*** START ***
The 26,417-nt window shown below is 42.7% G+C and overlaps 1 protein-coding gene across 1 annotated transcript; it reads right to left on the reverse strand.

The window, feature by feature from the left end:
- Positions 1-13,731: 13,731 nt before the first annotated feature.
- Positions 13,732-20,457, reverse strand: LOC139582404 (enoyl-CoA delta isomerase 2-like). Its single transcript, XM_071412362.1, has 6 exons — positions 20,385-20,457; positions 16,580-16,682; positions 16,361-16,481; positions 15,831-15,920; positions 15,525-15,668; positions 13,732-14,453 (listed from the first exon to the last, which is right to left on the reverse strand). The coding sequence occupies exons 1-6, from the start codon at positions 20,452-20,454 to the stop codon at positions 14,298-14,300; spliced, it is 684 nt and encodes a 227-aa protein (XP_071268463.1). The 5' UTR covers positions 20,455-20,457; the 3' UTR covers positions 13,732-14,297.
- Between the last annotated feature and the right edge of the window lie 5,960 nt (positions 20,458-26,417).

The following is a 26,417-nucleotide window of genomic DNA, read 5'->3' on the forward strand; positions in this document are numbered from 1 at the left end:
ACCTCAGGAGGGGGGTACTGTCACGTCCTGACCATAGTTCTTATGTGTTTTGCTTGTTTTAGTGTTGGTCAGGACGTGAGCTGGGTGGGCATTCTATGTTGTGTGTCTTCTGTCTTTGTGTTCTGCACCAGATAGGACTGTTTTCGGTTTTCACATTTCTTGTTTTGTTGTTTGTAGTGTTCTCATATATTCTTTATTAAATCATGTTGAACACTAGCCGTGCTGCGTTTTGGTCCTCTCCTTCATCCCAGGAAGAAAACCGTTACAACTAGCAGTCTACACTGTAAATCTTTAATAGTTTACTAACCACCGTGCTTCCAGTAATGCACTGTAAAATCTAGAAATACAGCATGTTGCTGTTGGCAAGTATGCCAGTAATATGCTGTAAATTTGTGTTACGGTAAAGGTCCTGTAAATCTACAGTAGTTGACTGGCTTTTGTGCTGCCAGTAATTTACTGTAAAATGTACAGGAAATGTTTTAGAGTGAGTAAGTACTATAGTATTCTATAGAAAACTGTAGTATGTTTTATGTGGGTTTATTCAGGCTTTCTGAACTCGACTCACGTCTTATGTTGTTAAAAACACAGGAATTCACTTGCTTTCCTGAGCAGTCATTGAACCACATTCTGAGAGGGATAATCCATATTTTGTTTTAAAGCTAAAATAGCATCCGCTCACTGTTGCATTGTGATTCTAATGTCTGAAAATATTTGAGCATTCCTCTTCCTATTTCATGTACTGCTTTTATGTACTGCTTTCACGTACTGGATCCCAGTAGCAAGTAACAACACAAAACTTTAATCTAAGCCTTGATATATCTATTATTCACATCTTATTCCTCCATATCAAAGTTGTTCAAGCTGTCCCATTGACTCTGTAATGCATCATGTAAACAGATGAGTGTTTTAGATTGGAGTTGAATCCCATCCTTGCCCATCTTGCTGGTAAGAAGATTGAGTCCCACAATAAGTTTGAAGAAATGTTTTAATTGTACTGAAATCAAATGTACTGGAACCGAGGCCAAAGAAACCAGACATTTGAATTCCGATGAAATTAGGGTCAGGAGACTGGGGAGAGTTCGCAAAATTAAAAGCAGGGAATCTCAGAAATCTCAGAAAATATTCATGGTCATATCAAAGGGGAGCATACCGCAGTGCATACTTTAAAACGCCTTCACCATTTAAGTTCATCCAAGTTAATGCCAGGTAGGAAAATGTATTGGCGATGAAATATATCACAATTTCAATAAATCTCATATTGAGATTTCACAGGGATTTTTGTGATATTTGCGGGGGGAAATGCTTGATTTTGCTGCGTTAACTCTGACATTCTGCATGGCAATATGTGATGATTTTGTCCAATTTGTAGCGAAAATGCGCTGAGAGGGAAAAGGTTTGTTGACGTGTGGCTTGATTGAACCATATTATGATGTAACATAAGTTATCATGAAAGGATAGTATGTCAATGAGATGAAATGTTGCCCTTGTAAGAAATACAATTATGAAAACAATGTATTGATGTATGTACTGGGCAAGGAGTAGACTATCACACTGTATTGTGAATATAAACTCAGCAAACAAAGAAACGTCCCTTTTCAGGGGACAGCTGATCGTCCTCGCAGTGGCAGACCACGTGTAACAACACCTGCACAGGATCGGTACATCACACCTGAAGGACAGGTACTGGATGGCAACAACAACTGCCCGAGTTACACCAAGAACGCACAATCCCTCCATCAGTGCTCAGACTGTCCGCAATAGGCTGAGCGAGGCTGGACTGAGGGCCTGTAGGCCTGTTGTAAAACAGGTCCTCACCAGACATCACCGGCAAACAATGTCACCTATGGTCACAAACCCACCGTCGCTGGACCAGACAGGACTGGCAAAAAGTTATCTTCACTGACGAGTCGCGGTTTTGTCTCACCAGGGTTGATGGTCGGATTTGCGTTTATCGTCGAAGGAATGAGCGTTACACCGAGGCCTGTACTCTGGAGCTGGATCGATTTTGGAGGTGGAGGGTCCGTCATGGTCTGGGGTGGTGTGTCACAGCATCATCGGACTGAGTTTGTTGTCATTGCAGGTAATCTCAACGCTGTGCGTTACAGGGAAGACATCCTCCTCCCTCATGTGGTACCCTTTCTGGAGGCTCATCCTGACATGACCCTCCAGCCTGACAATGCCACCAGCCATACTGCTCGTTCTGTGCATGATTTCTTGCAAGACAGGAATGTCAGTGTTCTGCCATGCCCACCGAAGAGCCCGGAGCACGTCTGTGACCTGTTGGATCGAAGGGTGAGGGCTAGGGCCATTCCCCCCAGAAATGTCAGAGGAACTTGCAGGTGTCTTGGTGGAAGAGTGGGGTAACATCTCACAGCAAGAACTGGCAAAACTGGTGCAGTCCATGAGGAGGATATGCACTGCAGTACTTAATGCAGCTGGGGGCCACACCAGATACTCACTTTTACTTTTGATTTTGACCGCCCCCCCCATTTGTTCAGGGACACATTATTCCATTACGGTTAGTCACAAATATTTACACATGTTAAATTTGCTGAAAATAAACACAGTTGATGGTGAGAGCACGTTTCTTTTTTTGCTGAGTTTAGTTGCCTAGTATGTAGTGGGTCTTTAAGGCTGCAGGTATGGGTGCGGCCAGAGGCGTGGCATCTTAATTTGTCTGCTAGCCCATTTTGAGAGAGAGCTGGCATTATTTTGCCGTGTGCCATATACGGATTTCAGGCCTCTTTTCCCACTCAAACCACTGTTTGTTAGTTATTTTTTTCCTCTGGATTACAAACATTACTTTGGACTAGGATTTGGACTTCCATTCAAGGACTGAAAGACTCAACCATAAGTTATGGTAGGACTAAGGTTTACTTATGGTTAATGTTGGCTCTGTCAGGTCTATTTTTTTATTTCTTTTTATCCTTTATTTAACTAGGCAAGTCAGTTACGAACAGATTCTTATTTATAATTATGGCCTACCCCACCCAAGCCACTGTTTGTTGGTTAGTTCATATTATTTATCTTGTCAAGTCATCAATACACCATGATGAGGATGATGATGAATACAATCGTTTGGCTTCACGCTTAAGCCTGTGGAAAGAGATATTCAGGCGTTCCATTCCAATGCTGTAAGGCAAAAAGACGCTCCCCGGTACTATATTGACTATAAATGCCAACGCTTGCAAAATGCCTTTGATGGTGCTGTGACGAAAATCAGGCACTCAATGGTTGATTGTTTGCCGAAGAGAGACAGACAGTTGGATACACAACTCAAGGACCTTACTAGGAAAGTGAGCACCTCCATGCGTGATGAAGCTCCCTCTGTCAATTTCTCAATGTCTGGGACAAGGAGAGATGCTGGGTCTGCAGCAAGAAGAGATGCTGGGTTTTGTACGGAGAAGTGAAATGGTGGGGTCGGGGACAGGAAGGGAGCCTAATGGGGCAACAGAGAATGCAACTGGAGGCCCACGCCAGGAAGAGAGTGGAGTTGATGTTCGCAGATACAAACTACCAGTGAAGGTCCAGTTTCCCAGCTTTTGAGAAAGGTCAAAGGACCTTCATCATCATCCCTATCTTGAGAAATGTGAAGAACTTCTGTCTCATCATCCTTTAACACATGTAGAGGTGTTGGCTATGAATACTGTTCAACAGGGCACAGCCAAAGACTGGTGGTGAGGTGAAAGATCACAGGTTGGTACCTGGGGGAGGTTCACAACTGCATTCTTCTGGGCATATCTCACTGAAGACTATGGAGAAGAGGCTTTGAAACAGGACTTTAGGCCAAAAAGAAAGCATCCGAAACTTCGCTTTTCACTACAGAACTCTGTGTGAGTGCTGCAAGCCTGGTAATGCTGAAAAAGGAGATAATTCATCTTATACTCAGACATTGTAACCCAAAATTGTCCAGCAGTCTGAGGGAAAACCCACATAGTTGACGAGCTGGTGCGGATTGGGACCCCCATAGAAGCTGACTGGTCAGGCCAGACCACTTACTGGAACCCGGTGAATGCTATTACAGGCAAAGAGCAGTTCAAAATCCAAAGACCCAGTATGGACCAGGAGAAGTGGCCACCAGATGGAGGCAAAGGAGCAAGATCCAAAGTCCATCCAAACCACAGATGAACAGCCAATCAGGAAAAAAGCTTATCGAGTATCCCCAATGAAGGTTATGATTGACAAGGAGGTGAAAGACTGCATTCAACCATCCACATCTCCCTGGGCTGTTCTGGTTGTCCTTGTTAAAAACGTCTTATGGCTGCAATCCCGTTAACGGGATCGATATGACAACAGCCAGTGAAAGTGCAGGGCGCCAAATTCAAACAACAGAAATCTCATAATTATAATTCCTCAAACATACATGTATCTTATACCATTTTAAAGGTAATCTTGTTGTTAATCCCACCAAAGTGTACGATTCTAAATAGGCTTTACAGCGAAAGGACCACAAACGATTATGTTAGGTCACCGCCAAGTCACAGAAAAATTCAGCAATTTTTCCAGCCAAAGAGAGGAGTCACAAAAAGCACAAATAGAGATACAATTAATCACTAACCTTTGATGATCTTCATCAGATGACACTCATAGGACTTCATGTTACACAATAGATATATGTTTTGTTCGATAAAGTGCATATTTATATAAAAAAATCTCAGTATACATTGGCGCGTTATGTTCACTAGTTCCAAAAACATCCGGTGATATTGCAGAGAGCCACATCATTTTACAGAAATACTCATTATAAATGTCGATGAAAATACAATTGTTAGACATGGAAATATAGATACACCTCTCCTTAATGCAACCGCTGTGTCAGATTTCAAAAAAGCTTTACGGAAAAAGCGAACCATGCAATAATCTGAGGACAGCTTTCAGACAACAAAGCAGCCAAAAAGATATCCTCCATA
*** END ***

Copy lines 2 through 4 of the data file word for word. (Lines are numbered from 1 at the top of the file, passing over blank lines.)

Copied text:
The window, feature by feature from the left end:
- Positions 1-13,731: 13,731 nt before the first annotated feature.
- Positions 13,732-20,457, reverse strand: LOC139582404 (enoyl-CoA delta isomerase 2-like). Its single transcript, XM_071412362.1, has 6 exons — positions 20,385-20,457; positions 16,580-16,682; positions 16,361-16,481; positions 15,831-15,920; positions 15,525-15,668; positions 13,732-14,453 (listed from the first exon to the last, which is right to left on the reverse strand). The coding sequence occupies exons 1-6, from the start codon at positions 20,452-20,454 to the stop codon at positions 14,298-14,300; spliced, it is 684 nt and encodes a 227-aa protein (XP_071268463.1). The 5' UTR covers positions 20,455-20,457; the 3' UTR covers positions 13,732-14,297.